How Black Soldier Fly Maggots Could Help Feed the World

Using insect larvae to convert food waste into high-protein feed for animals is a burgeoning industry, and has quickly become a promising component of sustainable agriculture.

If the idea of munching on insects has you wrinkling your nose in disgust, perhaps you'd settle for eating meat from animals raised on insects?

A handful of companies around the world see the value of turning insects, including mealworms, crickets, and black soldier flies (Hermetia illucens), into high-protein animal feed for fish, pigs, and chickens. Thanks to new investments and updated laws, insect farms have lately been gaining traction as an emerging component of sustainable agriculture.

“Insect proteins are a full-on new category of animal feed, and with a broad range of applications and opportunities,” Kees Aarts, CEO and co-founder of Protix, a Netherlands-based insect farm that raises black soldier flies, told Seeker. “They are sustainable, low-footprint, rich in nutrients and hold great taste potential.”

In mid-June, Protix announced that it had raised $50.5 million in funding. Aarts said that the company will primarily use the money to ramp up production in response to a new EU regulation that went into effect July 1 that authorizes the use of insect proteins to feed fish. Protix already ships its product to 12 countries and has partnered with the Switzerland-based Buhler Group, a food processing and production company, to build additional insect production plants across the globe.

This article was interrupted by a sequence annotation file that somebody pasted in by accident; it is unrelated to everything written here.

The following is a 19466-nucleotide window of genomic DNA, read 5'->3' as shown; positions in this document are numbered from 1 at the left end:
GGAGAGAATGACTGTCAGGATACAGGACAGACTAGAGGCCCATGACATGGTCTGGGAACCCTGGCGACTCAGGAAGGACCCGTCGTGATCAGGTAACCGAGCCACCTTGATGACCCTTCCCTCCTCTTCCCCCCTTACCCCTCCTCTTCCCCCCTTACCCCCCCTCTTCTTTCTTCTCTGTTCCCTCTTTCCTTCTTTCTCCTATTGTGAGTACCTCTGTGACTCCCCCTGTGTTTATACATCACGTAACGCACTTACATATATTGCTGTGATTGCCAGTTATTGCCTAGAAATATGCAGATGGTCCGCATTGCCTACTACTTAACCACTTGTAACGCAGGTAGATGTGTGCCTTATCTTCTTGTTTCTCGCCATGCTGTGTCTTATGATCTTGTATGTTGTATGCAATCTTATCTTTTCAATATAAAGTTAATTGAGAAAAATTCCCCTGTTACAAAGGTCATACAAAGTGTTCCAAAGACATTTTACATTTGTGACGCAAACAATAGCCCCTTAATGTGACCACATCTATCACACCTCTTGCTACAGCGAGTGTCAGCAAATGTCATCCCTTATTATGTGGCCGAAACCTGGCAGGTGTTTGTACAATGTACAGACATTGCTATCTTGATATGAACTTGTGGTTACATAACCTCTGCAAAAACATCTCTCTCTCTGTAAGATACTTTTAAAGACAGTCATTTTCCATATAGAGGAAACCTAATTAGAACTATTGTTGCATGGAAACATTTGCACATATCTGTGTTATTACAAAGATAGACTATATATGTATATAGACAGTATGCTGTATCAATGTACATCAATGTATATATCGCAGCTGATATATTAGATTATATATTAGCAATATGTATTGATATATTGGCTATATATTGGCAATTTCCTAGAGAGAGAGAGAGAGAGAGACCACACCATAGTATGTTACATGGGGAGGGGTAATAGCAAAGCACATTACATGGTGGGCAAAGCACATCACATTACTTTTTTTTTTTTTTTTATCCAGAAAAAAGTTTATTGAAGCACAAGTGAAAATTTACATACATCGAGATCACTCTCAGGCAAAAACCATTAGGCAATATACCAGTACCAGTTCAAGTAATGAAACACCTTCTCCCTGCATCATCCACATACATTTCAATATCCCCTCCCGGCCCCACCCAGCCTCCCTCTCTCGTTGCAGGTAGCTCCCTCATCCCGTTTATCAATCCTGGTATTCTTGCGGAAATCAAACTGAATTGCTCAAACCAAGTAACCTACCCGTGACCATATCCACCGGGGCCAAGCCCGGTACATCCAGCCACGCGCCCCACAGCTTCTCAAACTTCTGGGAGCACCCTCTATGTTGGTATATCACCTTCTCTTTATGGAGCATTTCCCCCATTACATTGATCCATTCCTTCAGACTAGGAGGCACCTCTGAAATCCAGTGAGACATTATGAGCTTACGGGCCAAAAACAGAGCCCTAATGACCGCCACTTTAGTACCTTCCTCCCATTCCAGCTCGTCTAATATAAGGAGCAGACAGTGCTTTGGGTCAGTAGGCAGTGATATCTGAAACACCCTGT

Black soldier flies have become an attractive insect to raise at industrial scales because they grow fast and reproduce in high numbers. Under the right conditions, a single female fly can lay about 500 eggs, which take about two weeks after hatching to grow into the final larval stage, pre-pupa, which is when the maggots are harvested.

At this stage, the larvae contain high amounts of essential amino acids and valuable fatty acids. They’re dried into a powder or processed into a purified oil and a concentrated protein meal, depending on the need, and then combined with other ingredients to make food for fish.

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“Insect proteins are already a natural part of the fish diet, and in many cases fish grow even faster on insect protein than any other protein source,” said Aarts.

He sees insect proteins as a first step in addressing world hunger without negatively impacting the environment. Black soldier flies, for example, can effectively convert tons of organic food waste into tons of insect protein and organic fertilizer.